Since 1697, when the French author Charles Perrault wrote the fairy tale Cinderella, the story has hung around Western culture. Little girls are its biggest fans, swooning at the beautiful gowns, the handsome prince, and a dream come true.
Now here comes Slipper, Hester Velmans’ first adult novel, starring Lucinda as the luckless heroine who chases happiness through seventeenth-century England and Europe. Born to a woman who had secretly wed an aristocrat and died in childbirth, Lucinda is an orphan who spends her childhood being batted back and forth between groups of cruel, wealthy relatives.
Sound like someone you know? The plot thickens. After Lucinda receives a pair of glass-beaded slippers, bequeathed to her by her mother but which had gone missing, she flees to France accompanied by an honest-to-goodness fairy godmother. Gullible yet determined, Lucinda falls hard for handsome men, endures the violence and squalor of the Franco-Dutch War, becomes a painter in Amsterdam (and has a stint at Versailles, too), and finally unites with the love of her life. Plus, all is revealed as to how Perrault conceived his tale.
Velmans, who previously authored two children’s books and has translated several Dutch and French novels into English, draws on her knowledge of European history and art to create an imaginative, compelling plot with fine attention to period details. Throughout the story, fairy tale themes come and go. But there’s no doubt that this is a very adult book, right down to the yearnings for sex, romance and autonomy. And while the story of Cinderella is centuries old, Slipper embraces a rather contemporary idea: create your own happiness. One can’t expect a happy ending without plenty of thought and action.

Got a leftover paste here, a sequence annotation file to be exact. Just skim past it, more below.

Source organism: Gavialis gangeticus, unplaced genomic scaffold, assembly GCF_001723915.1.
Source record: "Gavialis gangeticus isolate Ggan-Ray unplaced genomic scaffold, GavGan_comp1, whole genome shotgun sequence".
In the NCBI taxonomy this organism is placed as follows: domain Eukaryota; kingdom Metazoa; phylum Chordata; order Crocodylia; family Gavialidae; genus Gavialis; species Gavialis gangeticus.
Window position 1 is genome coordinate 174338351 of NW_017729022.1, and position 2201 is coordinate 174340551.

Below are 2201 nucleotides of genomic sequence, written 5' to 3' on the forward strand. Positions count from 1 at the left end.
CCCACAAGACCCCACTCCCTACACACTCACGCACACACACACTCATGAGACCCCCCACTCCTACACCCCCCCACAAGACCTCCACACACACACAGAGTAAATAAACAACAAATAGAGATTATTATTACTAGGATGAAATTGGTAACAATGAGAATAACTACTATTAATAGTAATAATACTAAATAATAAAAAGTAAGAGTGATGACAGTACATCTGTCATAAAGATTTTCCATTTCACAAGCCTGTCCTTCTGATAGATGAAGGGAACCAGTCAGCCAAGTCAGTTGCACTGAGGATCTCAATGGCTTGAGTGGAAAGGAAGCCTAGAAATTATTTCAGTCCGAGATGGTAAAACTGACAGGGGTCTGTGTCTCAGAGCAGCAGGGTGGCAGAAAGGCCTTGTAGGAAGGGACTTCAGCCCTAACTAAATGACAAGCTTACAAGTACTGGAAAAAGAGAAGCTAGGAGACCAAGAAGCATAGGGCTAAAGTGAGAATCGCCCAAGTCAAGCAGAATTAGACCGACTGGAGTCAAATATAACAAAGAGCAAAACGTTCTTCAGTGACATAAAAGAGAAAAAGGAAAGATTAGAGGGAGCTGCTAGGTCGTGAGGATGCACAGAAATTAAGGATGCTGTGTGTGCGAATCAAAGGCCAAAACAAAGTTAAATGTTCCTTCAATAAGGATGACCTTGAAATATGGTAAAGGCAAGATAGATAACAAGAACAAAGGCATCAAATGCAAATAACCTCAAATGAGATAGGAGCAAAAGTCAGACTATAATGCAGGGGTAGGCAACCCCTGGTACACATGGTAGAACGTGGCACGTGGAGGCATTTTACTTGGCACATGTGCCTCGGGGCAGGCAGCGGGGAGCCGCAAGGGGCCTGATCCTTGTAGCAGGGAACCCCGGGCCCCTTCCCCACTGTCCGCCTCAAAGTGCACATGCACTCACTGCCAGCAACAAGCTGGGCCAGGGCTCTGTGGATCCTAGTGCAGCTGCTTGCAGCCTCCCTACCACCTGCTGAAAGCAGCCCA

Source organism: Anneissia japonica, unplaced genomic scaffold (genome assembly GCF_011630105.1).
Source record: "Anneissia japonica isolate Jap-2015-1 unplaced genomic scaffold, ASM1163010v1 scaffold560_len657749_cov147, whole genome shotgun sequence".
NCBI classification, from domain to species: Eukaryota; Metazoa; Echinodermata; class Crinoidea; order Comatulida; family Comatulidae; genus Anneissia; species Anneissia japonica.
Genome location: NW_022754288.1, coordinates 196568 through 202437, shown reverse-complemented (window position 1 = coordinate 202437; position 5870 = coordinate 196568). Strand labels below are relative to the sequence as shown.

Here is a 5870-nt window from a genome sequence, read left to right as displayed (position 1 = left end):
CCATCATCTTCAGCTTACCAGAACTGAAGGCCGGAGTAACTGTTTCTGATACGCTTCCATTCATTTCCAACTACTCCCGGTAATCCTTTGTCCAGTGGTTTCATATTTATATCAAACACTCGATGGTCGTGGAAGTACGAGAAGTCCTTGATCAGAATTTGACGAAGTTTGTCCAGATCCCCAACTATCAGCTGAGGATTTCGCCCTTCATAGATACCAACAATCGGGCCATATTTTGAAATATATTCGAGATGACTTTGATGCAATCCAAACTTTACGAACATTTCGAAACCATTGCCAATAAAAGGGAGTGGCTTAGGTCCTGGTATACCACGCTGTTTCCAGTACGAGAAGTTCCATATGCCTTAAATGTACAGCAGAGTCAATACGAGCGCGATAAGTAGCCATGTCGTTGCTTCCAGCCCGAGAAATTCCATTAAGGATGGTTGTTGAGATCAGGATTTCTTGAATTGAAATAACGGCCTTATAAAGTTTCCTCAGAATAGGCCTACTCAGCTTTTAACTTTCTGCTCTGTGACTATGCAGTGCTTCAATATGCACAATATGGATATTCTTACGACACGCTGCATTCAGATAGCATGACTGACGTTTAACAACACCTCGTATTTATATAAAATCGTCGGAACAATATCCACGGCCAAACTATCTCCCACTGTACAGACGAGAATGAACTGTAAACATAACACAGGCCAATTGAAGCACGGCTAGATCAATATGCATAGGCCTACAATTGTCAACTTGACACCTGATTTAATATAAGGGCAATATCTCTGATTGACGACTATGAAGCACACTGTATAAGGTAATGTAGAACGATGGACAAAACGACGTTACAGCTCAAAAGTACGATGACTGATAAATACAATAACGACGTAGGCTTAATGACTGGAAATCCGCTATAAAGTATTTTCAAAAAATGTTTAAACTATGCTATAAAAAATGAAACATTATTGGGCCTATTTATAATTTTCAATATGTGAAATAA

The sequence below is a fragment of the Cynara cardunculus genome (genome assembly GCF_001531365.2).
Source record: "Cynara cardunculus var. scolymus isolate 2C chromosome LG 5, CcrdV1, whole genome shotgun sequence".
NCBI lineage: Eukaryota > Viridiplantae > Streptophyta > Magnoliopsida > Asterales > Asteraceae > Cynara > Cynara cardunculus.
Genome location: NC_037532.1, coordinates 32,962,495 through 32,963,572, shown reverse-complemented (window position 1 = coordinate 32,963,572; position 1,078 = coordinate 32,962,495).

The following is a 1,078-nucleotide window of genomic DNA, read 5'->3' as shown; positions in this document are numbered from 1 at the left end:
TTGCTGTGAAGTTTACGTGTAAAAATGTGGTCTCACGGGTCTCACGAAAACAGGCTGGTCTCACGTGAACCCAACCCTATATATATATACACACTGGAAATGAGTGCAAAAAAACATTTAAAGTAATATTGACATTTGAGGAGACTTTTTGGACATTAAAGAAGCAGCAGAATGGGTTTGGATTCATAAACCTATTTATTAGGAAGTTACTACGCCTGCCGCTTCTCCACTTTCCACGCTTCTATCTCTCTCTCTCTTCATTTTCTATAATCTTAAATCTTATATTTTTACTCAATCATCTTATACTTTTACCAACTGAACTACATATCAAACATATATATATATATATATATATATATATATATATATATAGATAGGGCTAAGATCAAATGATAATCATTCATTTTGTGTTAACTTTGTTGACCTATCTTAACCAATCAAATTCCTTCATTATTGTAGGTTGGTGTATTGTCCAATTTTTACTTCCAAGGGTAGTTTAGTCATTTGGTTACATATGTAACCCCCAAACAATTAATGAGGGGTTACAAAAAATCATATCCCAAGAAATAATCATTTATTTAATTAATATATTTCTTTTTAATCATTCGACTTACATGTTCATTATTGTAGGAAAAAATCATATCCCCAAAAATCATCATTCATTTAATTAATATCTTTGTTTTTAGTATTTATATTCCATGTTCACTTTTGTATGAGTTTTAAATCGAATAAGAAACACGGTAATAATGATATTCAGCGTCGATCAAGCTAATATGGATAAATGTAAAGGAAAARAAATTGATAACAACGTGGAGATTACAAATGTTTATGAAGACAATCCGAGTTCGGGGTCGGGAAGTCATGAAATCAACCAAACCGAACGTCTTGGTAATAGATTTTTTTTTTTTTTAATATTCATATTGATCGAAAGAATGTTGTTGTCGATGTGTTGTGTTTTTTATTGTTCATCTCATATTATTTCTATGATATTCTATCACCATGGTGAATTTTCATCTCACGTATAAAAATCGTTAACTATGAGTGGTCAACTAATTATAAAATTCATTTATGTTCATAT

We had the chance to sit down with the author, who provided more insights into her book and her work:
BookTrib: Did you like fairy tales as a child?
Hester Velmans: I have been besotted with fairy tales my whole life. Not just fairy tales, but all myths and legends. I read Bullfinch’s Mythology (the Greek/Roman myths and Arthurian legends) from cover to cover when I was a teen. There is something about those tales that grabs me – something magical, something universal. But they’re also simply incredibly good stories. It’s exciting to think that they have been around for millennia, in various guises, and that they are available to storytellers like me to use, change and embroider on.
BookTrib: You included a quotation from Bruno Bettelheim’s seminal book about fairy tales, The Uses of Enchantment. Did you explore much of the scholarship surrounding fairytales?